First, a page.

Soldiers strengthen spiritual resiliency by reflecting on those who impacted their lives
November 2, 2012
Camp Atterbury Joint Maneuver Training Center, Ind. -- Soldiers focused on the meaning of life during the 205th Infantry Brigade, First Army Division East, quarterly prayer breakfast held at King Hall Dining Facility, Camp Atterbury Joint Maneuver Training Center, Ind., Oct. 29.
"Why do we remember those who died in service to the nation or to God," Chaplain (Lt. Col.) Michael Lozano, 205th Infantry Brigade, First Army Division East, asked the group, "out of duty, obligation, necessity; out of fear; out of desire …
"We keep the memory alive, because the memory -- to us as individuals or collectively -- is important to us," answered Lozano.
Units and posts throughout the Army participate in prayer breakfasts as part of the Army's overall religious support plan to strengthen the spiritual resiliency of Soldiers, Lozano said
During the meal, Soldiers, Family members, and Camp Atterbury civilians prayed together before considering Lozano's request to write the names of three people who gave their live meaning on a small, white, piece of paper.
"Now the first person who came to my mind, when I thought of this, came because of how someone else described this small woman -- a shark -- the woman was Mother Teresa," Lozano said. "She was called a shark because of her ability -- to connect those with resources to those without and to motivate the resourceful -- think wealth, connections, talent -- with the poor."
The second person on the chaplain's list was a young specialist diagnosed with a rare form of blood cancer, whose determination to become a noncommissioned officer like many in his family before him, inspired those around him.
"I visited him again at Walter Reed when they amputated this rest of his leg. He was down, but not out. He was going to get better. He was going to learn to walk. He was going to continue to serve in uniform. He was going to become an NCO and do his nation and his family proud," Lozano continued. "An hour before he drew his last breath Maj. Gen. Karol Kennedy promoted Spc. Adams to the rank of sergeant. He had made it. And those who encountered this young sergeant experienced something about what life and death means."
It was Viktor Frankl's attitude towards suffering that was Lozano's final example. Frankl, an Austrian neurologist and psychiatrist, survived the beatings, malnutrition, and starvation of one of the Nazi ghetto Theresienstadt and several concentration camps only to lose the one thing that had given him hope -- his wife, Tilly, who died in the Bergen-Belsen concentration camp.
"For in some ways, suffering ceases to be suffering the moment it finds meaning," Lozano said quoting Frankl, before he asked everyone to look at the names on their piece of papers. "How do these individuals -- these saints -- who you have named bring meaning to their lives and to yours?"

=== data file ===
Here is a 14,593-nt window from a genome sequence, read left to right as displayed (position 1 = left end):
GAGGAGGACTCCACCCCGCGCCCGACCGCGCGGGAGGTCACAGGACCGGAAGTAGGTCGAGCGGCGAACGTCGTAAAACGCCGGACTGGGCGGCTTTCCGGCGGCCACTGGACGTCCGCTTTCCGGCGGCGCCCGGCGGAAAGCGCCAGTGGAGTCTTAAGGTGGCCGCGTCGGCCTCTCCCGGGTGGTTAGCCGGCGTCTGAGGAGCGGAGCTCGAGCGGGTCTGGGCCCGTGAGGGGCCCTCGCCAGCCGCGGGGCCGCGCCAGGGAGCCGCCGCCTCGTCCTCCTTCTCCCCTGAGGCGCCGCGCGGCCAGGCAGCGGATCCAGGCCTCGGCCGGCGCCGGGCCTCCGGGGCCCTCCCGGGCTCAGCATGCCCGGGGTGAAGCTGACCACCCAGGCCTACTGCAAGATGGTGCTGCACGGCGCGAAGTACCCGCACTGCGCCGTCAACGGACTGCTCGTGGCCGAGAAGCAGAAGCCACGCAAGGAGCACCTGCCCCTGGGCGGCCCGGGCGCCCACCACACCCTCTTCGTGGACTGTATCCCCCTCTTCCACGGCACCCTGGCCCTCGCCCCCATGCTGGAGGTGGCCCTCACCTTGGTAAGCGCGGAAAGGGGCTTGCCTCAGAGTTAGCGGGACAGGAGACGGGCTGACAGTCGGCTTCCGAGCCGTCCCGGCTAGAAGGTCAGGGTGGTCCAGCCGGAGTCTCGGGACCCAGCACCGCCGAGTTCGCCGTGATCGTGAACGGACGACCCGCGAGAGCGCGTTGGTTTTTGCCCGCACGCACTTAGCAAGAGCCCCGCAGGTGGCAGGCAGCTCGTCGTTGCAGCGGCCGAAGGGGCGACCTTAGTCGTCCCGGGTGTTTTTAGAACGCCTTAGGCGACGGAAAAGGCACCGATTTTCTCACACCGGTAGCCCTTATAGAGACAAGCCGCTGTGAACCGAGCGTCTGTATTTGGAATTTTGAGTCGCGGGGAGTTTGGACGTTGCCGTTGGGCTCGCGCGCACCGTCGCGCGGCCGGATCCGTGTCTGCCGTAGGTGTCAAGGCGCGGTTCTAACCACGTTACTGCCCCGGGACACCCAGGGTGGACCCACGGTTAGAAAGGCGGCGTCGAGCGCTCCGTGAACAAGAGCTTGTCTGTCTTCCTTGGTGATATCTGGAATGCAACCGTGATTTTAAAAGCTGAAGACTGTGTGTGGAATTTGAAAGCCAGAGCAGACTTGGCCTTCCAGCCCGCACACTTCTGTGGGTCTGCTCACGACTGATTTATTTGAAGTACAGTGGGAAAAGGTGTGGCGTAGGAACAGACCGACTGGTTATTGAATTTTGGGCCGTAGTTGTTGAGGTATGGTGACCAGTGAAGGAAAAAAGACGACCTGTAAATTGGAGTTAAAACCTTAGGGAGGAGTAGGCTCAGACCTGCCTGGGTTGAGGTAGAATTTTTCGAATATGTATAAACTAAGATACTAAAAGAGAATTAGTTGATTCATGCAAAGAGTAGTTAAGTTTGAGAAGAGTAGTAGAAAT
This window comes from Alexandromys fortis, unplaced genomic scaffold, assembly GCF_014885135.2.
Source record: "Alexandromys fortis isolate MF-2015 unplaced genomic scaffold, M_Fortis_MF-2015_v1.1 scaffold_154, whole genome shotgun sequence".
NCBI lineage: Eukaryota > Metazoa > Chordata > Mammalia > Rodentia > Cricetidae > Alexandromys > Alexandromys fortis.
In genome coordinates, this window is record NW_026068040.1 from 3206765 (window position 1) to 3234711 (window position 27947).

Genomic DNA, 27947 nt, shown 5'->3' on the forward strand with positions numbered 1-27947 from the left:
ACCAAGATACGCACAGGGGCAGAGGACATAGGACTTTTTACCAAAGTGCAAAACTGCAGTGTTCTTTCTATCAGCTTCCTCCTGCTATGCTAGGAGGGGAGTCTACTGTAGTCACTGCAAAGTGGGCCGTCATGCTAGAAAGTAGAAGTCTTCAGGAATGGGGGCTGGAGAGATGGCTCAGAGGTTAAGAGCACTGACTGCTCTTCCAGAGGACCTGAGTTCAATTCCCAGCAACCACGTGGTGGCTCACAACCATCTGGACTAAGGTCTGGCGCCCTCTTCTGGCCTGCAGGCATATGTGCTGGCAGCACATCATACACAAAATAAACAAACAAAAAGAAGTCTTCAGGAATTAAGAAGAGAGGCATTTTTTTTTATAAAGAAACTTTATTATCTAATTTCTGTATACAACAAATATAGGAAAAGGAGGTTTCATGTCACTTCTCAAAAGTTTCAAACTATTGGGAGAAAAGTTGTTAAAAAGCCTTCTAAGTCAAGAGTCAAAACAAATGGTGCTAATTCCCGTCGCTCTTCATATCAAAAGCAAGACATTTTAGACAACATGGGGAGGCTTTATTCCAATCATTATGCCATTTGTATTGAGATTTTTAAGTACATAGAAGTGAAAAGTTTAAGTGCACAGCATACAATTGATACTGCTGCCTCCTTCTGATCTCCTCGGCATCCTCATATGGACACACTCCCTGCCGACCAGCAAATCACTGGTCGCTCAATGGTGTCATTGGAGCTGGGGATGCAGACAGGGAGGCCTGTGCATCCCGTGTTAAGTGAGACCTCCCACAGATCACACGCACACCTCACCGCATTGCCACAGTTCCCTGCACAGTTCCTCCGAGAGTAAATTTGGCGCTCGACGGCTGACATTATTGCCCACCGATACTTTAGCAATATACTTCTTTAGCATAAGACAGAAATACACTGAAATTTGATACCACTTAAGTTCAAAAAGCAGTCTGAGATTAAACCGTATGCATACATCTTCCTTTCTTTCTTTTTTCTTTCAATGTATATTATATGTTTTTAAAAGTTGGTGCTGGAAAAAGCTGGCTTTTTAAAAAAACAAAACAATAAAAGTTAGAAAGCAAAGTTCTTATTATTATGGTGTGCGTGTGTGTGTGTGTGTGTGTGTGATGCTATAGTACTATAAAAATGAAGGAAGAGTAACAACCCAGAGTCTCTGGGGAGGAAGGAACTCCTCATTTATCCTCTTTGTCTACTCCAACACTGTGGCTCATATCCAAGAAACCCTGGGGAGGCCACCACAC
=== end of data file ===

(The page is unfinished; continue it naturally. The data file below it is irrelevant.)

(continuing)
Chaplin Lozano's message resonated with 1st Lt. Christopher Blair, of Headquarters and Headquarters Battery, 5-113th Field Artillery Regiment, a National Guard unit from N.C. training with the 205th Infantry Brigade for its mission as Multinational Force and Observers in the Sinai.
First on his list was his wife: Santa Virginia Blair.
"Her first name means 'saint' in Spain," said Blair. "She's the one who brought me back to my faith; her love and guidance brought me back to God."
And it's been that faith that has helped the family as they've struggled for more than a year through red-tape and bureaucracy to bring their adoptive daughter, Marianna, home from the Dominican Republic. The deployment is almost a Godsend, said Blair. It allowed Santa to quit her job and stay in the Dominican Republic with Marianna and the couple's two sons until the paperwork issues can be resolved.
"I have been living by faith," Blair said. "There's no other way to live."
For Capt. Christopher Boehm, the protocol officer for the Headquarter and Headquarters Company, 205th Infantry Brigade, and his wife Melinda, it was their son, one year old Phoenix.
"Something about the combination of the love of your life and the new love of your life allows you to see things in a new light," said Melinda, who is finishing her doctorate in medical sociology.
Melinda said it is the grace of family and friends, of her husband who supports her in continuing her studies even when it means driving five and a half hours to Cleveland, Ohio twice a week, that gives her the strength to continue.
Sgt. 1st Class Michael Walters wrote his high school math teacher, Mr. Luscher on his paper.
"He was the first teacher who encouraged me to live up to my potential," Walters said.
Units and posts throughout the Army participate in prayer breakfasts as part of the Army's overall religious support plan to strengthen the spiritual resiliency of Soldiers, Lozano said.
"We are surrounded by so great a cloud of witnesses," Lozano said. "And here's something to think about, could it be you have been named by someone else in this room -- as one who brings meaning to their lives by your life?"